When Europe’s data privacy law, the General Data Protection Regulation (the GDPR), became effective in May 2018, it had repercussions across businesses all over the world, not only those located in the European Union. The United States doesn’t have federal law that parallels the GDPR to give consumers the right to know what personal information is being collected and sold. The California Consumer Privacy Act (the CCPA), which became effective in January 2020, is similar to the GDPR but it is not identical. As the first comprehensive law governing data privacy, it is poised to affect businesses across the state, the nation and the world.

How does the CCPA apply?

That’s because the CCPA applies to all businesses operating in California, whether or not they are domiciled there, if they fall into one or more of the following categories: (1) they have gross annual revenues of more than $25 million; (2) they buy, receive or sell personal information of 50,000 or more consumers, households or devices; (3) they earn 50% or more of their annual revenues from selling consumers’ personal information.

What are the requirements?

Businesses that are subject to the CCPA are required to provide California residents with access to the personal data the business has collected or sold about them in the past 12 months. According to the CCPA, personal information includes information that can identify, relate to, describe, be associated with, or be reasonably capable of being associated with a particular consumer or household.

The law contains an exception for information that is readily available in federal, state or local government records as well as for activities, such as background checks, authorized by the Fair Credit Reporting Act. There is a caveat: employees must be notified of these exceptions. Consequently, employees must be provided with privacy notices that alert them to what personal information will be gathered and how it will be used.

Consumers must be given the right to opt out of having their personal information sold to third parties without any change to their level of service or price structure. As a result of this requirement, company websites are required to have an opt-out link.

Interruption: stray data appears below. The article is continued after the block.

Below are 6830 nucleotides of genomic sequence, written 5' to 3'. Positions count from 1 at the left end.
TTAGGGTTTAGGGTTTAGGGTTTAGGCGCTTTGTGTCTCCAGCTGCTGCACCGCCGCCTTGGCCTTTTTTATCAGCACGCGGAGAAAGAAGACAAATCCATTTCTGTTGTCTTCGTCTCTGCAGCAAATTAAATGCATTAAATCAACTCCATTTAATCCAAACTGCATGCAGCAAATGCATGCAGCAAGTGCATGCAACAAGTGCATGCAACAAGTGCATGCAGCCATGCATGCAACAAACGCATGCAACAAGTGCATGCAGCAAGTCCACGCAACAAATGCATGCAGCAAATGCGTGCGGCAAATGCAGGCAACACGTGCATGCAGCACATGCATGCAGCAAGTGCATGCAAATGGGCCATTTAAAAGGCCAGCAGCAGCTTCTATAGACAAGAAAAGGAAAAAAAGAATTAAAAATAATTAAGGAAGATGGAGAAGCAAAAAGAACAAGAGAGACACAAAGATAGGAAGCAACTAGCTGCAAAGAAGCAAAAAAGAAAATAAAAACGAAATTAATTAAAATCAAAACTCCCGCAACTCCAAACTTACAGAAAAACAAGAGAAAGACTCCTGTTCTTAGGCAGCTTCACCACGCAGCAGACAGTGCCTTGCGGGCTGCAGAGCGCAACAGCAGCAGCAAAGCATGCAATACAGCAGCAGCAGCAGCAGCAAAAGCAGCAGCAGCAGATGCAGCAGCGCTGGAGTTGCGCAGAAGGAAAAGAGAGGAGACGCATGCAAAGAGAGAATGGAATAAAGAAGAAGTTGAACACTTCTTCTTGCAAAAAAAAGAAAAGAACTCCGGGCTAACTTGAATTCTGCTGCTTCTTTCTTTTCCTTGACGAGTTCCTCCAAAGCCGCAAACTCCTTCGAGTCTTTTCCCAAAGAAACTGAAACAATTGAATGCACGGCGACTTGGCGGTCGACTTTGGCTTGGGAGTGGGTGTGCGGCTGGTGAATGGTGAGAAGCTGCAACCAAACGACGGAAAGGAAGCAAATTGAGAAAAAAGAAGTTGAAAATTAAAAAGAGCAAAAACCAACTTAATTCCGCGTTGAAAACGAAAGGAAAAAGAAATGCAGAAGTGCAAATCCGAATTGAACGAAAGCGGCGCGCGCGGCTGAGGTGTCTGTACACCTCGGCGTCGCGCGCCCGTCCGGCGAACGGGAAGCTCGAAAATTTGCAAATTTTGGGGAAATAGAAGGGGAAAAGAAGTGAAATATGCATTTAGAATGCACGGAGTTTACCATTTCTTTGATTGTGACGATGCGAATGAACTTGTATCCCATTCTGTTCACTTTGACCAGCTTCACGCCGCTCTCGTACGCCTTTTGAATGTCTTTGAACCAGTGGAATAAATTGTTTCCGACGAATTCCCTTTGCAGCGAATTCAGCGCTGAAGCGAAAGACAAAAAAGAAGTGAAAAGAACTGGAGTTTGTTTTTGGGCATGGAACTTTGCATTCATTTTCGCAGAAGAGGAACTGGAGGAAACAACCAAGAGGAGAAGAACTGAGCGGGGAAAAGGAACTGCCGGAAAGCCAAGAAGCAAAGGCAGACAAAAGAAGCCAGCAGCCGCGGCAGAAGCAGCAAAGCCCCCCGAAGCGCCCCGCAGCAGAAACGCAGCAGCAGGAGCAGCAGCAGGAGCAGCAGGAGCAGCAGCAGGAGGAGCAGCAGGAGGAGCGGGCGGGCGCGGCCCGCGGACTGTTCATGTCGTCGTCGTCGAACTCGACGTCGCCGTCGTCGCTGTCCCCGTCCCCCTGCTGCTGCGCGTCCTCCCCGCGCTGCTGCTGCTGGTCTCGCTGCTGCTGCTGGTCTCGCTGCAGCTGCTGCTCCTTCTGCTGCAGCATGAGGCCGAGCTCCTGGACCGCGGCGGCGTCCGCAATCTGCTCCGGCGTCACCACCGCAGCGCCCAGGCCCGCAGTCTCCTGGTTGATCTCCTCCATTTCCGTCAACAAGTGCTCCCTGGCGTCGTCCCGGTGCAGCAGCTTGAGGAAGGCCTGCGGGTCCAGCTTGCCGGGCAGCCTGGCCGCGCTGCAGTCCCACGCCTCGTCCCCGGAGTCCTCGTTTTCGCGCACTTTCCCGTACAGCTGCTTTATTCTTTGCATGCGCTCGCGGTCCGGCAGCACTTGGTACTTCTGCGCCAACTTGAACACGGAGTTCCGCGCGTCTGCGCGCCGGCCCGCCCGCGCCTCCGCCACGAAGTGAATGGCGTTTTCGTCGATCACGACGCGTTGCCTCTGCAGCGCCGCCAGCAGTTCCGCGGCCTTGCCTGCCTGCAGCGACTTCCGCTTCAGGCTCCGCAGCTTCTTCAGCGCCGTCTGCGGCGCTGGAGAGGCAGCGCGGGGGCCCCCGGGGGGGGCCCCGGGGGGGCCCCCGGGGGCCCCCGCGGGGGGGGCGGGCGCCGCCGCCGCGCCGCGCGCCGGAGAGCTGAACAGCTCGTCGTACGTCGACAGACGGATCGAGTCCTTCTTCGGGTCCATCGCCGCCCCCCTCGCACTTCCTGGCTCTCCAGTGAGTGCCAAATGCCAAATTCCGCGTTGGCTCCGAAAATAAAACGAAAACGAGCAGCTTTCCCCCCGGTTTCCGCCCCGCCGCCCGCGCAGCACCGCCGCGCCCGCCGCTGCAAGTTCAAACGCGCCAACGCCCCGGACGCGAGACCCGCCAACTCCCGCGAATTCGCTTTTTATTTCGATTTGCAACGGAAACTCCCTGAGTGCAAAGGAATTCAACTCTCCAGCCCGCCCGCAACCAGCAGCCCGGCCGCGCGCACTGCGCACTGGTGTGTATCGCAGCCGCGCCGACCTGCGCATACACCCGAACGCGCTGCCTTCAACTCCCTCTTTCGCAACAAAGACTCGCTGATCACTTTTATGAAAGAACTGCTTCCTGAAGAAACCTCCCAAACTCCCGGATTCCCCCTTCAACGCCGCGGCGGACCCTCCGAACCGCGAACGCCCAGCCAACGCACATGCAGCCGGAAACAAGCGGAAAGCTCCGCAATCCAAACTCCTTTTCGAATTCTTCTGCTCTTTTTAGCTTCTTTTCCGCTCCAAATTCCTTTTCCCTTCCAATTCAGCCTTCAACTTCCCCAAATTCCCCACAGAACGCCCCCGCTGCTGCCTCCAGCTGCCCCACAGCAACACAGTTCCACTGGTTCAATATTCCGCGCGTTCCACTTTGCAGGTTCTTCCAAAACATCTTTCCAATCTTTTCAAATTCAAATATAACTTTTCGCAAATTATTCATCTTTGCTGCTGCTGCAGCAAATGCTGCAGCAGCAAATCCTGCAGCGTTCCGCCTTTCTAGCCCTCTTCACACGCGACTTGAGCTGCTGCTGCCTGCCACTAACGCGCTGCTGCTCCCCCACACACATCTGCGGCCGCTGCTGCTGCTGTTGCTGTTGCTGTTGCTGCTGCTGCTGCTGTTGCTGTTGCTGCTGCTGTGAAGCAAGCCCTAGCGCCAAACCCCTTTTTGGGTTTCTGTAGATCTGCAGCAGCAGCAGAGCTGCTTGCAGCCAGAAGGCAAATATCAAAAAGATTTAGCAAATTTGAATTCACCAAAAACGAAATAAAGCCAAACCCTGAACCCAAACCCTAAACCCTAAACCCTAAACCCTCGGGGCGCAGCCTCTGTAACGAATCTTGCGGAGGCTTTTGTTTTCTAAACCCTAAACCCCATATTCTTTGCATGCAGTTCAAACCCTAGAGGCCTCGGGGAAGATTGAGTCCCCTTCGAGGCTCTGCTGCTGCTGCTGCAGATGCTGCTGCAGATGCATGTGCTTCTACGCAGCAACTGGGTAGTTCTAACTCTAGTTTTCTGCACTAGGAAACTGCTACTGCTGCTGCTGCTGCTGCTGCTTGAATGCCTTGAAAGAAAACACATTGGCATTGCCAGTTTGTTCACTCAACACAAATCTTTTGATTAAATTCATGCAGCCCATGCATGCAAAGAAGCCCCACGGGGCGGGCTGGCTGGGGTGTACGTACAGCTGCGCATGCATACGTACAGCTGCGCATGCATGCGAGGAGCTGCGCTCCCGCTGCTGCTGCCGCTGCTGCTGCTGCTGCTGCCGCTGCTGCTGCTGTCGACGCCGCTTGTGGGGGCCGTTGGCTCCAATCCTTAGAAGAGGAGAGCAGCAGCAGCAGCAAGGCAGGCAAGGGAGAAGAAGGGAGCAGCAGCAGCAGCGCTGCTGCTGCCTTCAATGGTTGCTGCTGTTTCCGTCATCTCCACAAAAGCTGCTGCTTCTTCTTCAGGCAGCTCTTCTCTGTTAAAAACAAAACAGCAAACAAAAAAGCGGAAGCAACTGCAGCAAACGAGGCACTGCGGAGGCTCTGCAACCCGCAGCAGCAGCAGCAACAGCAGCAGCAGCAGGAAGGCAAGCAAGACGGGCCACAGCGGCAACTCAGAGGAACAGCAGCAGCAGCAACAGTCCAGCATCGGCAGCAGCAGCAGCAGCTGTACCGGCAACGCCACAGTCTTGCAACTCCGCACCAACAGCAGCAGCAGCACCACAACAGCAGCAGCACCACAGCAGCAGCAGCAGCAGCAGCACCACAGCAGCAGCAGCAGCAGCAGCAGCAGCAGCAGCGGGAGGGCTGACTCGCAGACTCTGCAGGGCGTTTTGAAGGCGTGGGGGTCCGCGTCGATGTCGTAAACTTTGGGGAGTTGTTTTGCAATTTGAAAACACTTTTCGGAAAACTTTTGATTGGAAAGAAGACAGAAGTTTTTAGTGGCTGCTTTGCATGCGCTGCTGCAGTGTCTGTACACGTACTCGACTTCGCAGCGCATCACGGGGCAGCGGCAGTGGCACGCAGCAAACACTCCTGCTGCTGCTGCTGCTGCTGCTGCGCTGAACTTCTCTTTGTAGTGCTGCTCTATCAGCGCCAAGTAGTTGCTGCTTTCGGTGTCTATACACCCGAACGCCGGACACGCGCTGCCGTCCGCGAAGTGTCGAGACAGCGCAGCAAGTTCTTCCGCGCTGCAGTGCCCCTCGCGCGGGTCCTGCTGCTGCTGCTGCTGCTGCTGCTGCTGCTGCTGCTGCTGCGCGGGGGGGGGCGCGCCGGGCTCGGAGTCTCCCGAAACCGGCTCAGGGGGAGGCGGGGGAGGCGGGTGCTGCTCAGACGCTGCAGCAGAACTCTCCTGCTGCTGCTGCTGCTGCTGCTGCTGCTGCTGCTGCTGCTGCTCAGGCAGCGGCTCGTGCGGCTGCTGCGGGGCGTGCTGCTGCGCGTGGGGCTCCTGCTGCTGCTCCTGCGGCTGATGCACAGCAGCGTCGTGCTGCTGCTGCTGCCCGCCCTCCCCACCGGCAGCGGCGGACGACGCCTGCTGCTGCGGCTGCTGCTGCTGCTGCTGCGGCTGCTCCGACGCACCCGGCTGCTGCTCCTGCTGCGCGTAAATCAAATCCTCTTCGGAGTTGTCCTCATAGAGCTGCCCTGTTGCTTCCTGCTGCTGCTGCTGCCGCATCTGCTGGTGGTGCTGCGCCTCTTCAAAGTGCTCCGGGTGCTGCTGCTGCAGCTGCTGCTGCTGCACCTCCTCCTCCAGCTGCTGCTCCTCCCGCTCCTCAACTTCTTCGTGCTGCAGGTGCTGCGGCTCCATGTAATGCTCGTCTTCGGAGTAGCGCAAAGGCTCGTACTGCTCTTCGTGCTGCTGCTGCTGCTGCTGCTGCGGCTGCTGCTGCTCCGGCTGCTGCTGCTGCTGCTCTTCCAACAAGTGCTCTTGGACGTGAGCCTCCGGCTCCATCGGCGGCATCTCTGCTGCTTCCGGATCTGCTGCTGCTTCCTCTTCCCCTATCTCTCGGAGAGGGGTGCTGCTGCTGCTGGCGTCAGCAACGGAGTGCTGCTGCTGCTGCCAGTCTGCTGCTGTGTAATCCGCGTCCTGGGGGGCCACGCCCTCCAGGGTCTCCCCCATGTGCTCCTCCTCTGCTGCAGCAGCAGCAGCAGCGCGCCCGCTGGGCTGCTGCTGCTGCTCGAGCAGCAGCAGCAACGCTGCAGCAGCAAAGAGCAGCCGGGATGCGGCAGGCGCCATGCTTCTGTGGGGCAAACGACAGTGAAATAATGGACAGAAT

What information is being collected?

Understand the data your company has collected. What are the data points, why is that information being collected, where is it housed and who has access to it? To be CCPA compliant, that information must be available on a rolling 12-month basis. As you do this, think about whether you really need all the data being collected. Why even collect data that isn’t useful to your business and increases your risk exposure?

Are the data secure?

Cybersecurity is a concern across the board. To be CCPA compliant, ensure that your consumer and employee data are secure and that all security procedures are documented. Don’t forget data that are held by outsourced vendors such as human resources or payroll vendors. Make sure the contracts you have with those vendors have CCPA-compliant provisions. Your company can be held liable if they aren’t compliant.

Establish and put in place access and deletion systems. This process is complex. Among other things, it includes knowing where the data are, having processes in place to delete, training the people who are responsible for executing the requests, updating your online privacy policy and adding appropriate methods for opting-out.

Many states are considering comprehensive data privacy laws, and others (Nevada and Vermont) have adopted more limited protections.

Questions? Contact an MCB Advisor at 703-218-3600 or click here. To review our business planning articles, click here. To review our closely held business articles, click here. To learn more about MCB’s tax practice and our tax experts, click here.

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